Streaming junkies, you’re in luck: 2016 is a Leap Year, which means there’s one extra day in February for you to try to cram in everything that will disappear from Netflix at the end of the month. And seeing as how spring has not yet sprung, it’s the perfect time to hunker down on the couch to plow through all the movies and TV you’ll regret not watching once they’re gone. Need help deciding what to prioritize? We’re here for you. This month the best picks range from outlandish action films and raunchy teen comedies to a Shakespeare adaptation and a Best Foreign Film Oscar winner. Enjoy.
Leaving February 28
Sonic the Hedgehog, Season 1 (1993)
This animated adaptation of the classic Sega videogame depicts Sonic and his friends as freedom fighters against the evil Dr. Robotnik. It somehow ran for two seasons on ABC, and boasts a voice cast that includes Jaleel White, Tahj Mowry, Christine Cavanaugh, and Jim Cummings.
The Sea Inside (2004)
In this Best Foreign Film Oscar-winner, Javier Bardem stars as quadriplegic assisted suicide activist Ramón Sampedro, a man whose decades-long struggle to die peacefully became a central case in the public conversation over euthanasia in Spain. It wasn’t Bardem’s first breakthrough in America—that was Julian Schnabel’s Before Night Falls—but it was another step along the way to Bardem taking acting roles in English.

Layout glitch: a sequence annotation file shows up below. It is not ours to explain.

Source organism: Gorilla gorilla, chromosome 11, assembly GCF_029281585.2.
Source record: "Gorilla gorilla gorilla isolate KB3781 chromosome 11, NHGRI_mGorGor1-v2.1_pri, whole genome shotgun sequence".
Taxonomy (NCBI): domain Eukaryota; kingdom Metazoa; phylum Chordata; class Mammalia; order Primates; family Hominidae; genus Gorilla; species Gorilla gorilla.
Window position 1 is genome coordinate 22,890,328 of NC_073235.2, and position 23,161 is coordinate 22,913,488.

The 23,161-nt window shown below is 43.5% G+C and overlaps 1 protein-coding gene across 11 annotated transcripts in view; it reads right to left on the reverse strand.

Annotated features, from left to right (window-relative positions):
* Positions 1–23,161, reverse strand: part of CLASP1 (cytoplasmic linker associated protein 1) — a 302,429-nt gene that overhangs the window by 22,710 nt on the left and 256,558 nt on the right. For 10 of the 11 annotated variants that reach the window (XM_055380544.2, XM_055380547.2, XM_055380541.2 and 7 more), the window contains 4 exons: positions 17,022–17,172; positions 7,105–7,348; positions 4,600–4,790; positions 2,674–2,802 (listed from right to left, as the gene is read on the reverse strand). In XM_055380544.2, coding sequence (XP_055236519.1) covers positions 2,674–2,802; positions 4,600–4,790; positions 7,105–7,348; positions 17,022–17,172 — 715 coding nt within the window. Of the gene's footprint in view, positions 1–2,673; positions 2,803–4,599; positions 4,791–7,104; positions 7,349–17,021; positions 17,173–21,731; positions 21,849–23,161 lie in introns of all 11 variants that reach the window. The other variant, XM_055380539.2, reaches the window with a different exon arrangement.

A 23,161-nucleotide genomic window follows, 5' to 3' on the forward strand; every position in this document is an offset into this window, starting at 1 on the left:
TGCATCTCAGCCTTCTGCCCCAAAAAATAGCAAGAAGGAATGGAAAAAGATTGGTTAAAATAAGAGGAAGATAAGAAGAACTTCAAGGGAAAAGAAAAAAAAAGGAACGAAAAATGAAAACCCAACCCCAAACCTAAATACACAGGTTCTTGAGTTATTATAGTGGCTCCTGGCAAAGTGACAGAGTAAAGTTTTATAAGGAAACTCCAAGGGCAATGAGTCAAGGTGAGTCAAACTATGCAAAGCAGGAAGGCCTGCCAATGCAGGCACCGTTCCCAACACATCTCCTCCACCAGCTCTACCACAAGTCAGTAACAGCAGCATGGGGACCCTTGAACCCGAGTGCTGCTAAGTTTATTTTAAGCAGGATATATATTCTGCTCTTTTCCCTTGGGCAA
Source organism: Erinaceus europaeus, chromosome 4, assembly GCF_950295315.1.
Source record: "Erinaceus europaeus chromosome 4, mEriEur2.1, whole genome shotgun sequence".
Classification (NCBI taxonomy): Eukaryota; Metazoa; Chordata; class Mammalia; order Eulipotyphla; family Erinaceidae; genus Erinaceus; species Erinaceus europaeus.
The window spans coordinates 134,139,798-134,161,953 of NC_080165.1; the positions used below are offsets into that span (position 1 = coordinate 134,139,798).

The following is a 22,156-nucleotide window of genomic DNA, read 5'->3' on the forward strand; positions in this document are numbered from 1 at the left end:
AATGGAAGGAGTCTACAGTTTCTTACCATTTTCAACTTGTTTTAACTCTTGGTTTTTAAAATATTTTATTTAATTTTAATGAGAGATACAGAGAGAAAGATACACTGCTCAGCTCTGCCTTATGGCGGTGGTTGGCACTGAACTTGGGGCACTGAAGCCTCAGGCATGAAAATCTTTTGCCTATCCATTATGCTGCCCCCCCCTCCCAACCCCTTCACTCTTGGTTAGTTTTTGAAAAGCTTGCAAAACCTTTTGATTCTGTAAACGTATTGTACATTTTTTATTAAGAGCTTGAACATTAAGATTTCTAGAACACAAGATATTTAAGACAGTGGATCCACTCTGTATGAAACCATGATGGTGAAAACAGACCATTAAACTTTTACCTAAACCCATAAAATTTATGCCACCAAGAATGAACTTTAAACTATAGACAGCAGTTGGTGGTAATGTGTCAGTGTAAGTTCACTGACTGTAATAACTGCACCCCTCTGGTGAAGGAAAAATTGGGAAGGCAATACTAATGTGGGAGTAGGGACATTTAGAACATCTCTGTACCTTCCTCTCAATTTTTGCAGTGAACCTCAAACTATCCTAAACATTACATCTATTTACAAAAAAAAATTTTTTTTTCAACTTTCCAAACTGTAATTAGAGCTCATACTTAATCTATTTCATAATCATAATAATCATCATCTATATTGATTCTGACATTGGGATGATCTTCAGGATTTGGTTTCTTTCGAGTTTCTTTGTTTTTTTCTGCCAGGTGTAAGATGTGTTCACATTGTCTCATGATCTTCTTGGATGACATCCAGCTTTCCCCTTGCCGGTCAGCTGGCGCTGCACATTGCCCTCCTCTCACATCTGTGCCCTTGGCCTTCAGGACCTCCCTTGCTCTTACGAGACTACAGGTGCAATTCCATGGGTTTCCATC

Leaving March 1
American Pie (2003)
In this raunchy ensemble comedy four teens (Jason Biggs, Thomas Ian Nichols, Chris Klein, and Eddie Kaye Thomas) make a pact to lose their virginities by prom night. But you knew that already. If you were alive at any point in the last decade, you know American Pie. Not only did it bequeath the brash comedic talents of Sean William Scott upon the world, it also ensured none of us ever saw pastries the same way again. The original title for Adam Herz’s screenplay was Untitled Teenage Sex Comedy That Can Be Made For Under $10 Million That Most Readers Will Probably Hate But I Think You Will Love, which expresses the exact self-deprecating underdog sentiment that made it such a huge hit.
Masters of the Universe (1987)
Based on the Mattel toy line, this science-fiction fantasy adventure begins on the planet Eternia, where the warrior He-Man (Dolph Lundgren) battles Skeletor (Frank Langella). Ultimately, He-Man and his companions end up on Earth, interacting with teenagers Julie (Courteney Cox) and Kevin (Robert Duncan McNeill). (You’ve probably heard of one of those actors.) Despite having the power of Grayskull, this movie was a critical and commercial failure when it was released. Now, however, it is a magnificently silly cultural artifact that everyone should watch at least once. If you haven’t already, now is the time.
Cradle 2 the Grave (2003)
Didn’t think the creative team behind Romeo Must Die would ever reunite? Think again, as this is the third film from longtime cinematographer-turned-director Andrzej Bartkowiak to feature rapper DMX. In this balls-to-the-wall action film, X plays expert thief Anthony Fait, who teams up with a Taiwanese intelligence agent (Jet Li) to steal a bag of black diamonds from a crime lord and free Fait’s kidnapped daughter. In case you’ve already cut the cord and can’t watch vintage action movies on TNT, this one is for you.